Understanding Hindutva ideology: Origins and future

A look at a powerful ideology born from historical grudges against Muslims and how its ascension under Prime Minister Narendra Modi has jeopardised India's secular democracy

Hindutva has come to mean the belief in Hindu supremacy and the extremism, anti-egalitarianism, ultra-nationalism, and authoritarianism that accompany it.
Eduardo Ramon_Getty Images
Hindutva has come to mean the belief in Hindu supremacy and the extremism, anti-egalitarianism, ultra-nationalism, and authoritarianism that accompany it.

Understanding Hindutva ideology: Origins and future

Given that India is the world’s largest democracy, it's extremely important to understand the Hindutva movement, a Hindu nationalist doctrine at the centre of the BJP's agenda, which has dominated the government since 2014.

The term's modern-day meaning is quite different from what it originally meant: to be an adherent of the Hindu religion. Today, the word carries very different overtones and is associated with the belief in Hindu supremacy and the extremism, anti-egalitarianism, ultra-nationalism, and authoritarianism that accompany it.

It is an ideology born from historical grudges, myths, false notions of nationhood, lofty ambitions, and a perpetual inferiority complex. It scoffs at the idea of a diverse, constitutionally secular, democratic, and rules-based India, which boasts a population of 1.4 billion people, 200 million of whom are Muslim. But more than being motivated by its quest to revive Hindu glory, it is mainly preoccupied by its grudges against Muslims.

Origins and evolution

A brand of political populism, Hindutva is controlled by a narrow elite caste within Hindu society, and its messaging is propagated through pliable elite-owned media outlets which spout vitriol against Muslims and vehemently oppose monotheism—i.e. the Abrahamic faiths, including Islam and Christianity, which make up a sizeable minority population in India.

Indian society has always been complex, with centuries of Islamic rule (during the Mughal Empire from 1526 to 1707) and two centuries of British rule. Hindu nationalism can be traced to the second half of the 19th century, as Indians from different religions rose up together against British rule.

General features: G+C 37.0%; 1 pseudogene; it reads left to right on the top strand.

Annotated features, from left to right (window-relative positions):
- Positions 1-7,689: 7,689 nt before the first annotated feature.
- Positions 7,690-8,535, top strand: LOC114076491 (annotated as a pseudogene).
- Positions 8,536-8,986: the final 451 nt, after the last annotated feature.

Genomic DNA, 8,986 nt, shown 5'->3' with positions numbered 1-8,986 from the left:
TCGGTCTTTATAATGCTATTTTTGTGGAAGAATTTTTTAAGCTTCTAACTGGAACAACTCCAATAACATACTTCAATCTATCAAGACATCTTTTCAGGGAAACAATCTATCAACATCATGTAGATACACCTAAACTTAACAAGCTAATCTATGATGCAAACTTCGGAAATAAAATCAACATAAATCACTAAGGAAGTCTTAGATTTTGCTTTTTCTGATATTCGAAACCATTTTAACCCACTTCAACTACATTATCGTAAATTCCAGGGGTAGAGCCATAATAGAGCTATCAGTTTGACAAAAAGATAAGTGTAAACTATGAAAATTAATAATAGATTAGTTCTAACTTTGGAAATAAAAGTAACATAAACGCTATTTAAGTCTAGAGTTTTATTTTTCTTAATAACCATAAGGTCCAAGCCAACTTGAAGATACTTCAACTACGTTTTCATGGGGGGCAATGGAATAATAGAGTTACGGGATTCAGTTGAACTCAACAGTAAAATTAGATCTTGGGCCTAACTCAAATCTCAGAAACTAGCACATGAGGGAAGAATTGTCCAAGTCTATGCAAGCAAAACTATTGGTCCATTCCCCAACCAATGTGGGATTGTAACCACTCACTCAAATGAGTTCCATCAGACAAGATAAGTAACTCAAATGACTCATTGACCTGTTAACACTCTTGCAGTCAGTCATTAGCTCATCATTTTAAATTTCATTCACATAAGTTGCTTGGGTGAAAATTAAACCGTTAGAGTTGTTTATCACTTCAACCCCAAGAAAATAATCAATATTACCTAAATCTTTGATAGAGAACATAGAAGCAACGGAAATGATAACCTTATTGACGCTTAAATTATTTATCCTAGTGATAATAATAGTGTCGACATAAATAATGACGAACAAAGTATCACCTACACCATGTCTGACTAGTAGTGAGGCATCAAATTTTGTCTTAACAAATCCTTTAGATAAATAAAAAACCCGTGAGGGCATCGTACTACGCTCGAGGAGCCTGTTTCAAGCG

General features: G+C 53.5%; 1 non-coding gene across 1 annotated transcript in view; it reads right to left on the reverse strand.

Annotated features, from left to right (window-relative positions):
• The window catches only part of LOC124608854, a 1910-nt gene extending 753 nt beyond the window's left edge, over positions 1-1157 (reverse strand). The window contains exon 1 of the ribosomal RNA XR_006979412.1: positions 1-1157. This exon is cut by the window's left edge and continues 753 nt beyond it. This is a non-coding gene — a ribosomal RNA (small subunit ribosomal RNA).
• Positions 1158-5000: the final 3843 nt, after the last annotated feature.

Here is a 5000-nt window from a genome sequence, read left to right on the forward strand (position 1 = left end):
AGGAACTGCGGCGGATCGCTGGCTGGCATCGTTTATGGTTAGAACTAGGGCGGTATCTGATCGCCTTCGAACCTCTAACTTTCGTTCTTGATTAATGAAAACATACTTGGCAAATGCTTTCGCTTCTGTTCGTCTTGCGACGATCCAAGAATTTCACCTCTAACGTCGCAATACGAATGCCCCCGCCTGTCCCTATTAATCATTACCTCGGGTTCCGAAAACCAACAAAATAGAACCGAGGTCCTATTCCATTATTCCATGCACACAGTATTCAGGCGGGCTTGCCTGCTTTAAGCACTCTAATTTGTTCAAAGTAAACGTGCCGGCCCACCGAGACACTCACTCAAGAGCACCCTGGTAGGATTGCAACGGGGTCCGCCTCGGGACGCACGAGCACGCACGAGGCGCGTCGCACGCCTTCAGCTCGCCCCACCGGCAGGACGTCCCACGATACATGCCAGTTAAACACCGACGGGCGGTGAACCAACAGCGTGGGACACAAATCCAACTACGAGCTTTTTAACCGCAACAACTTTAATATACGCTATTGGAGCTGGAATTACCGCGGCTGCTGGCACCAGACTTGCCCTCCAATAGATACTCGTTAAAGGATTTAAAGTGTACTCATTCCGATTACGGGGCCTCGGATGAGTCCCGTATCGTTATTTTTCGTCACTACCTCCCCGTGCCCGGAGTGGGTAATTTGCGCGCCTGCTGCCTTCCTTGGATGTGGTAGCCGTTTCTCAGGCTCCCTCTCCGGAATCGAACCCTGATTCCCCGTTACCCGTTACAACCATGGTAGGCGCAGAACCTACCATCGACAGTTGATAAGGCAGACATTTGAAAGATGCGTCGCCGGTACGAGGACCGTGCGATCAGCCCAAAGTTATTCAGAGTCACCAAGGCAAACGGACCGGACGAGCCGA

When Indian troops were forced to load their Enfield rifles by biting the ends of bullets greased with the fat of pigs and cows—in contravention of strictures in Islam and Hinduism alike—Indian officers rose up in 1857. They chose the 82-year-old Muslim king Bahadur Shah Zafar as their leader, but he had no real authority, and the British crushed the 18-month rebellion—later known as the 'Indian Mutiny'—using overwhelming force to re-establish their authority.

With the last Mughal emperor arrested and exiled to Burma, the British imposed direct rule over India, taking over the East India Company, its possessions and troops. The British imperial strategy was divide-and-rule. It was in this political climate that Hindu dogma arose in northern India.

Initially, Hindu dogma came in the form of the Arya Samaj—a monotheistic Indian Hindu reform movement set up by Dayananda Sarasvati, a Gujarat-born Brahmin, in 1875. The Arya Samaj established councils in the Punjab, the United Provinces, and elsewhere, ostensibly to protect cows, which the faith views as sacred. The move also marked the beginning of Hindu nationalist politics, extending the mutineers' cause. By 1893, riots began erupting.

The birth of the BJP

For a century, one organisation had been the backbone of Hindu nationalism: the Rashtriya Swayamsevak Sangh, or RSS. Its name roughly translates as 'national organisation of volunteers.' It was set up in 1925, and its political successor, the Bharatiya Janata Party (BJP), has been in power since 2014, led by Prime Minister Narendra Modi.

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The BJP dates back to 1980, but its brand of electoral politics has deeper roots. Its forerunner, Bharatiya Jana Sangh, came into being in 1951. It emerged from a period of turmoil following a state of emergency imposed by Prime Minister Indira Gandhi in 1975. Several opposition parties, including Jana Sangh, merged into the Janata Party.

It went on to form a coalition after winning the 1977 elections, becoming the first non-Congress government since independence. However, internal divisions prevented it from completing its five-year term, and Indira Gandhi returned to power in 1980. During this time, the BJP focused on building its strength to dislodge the Congress party from government by popularising its separatist agenda. Meanwhile, its grassroots organisation Rashtriya Swawamsevak Sangh (RSS) proved highly effective in mobilising voters.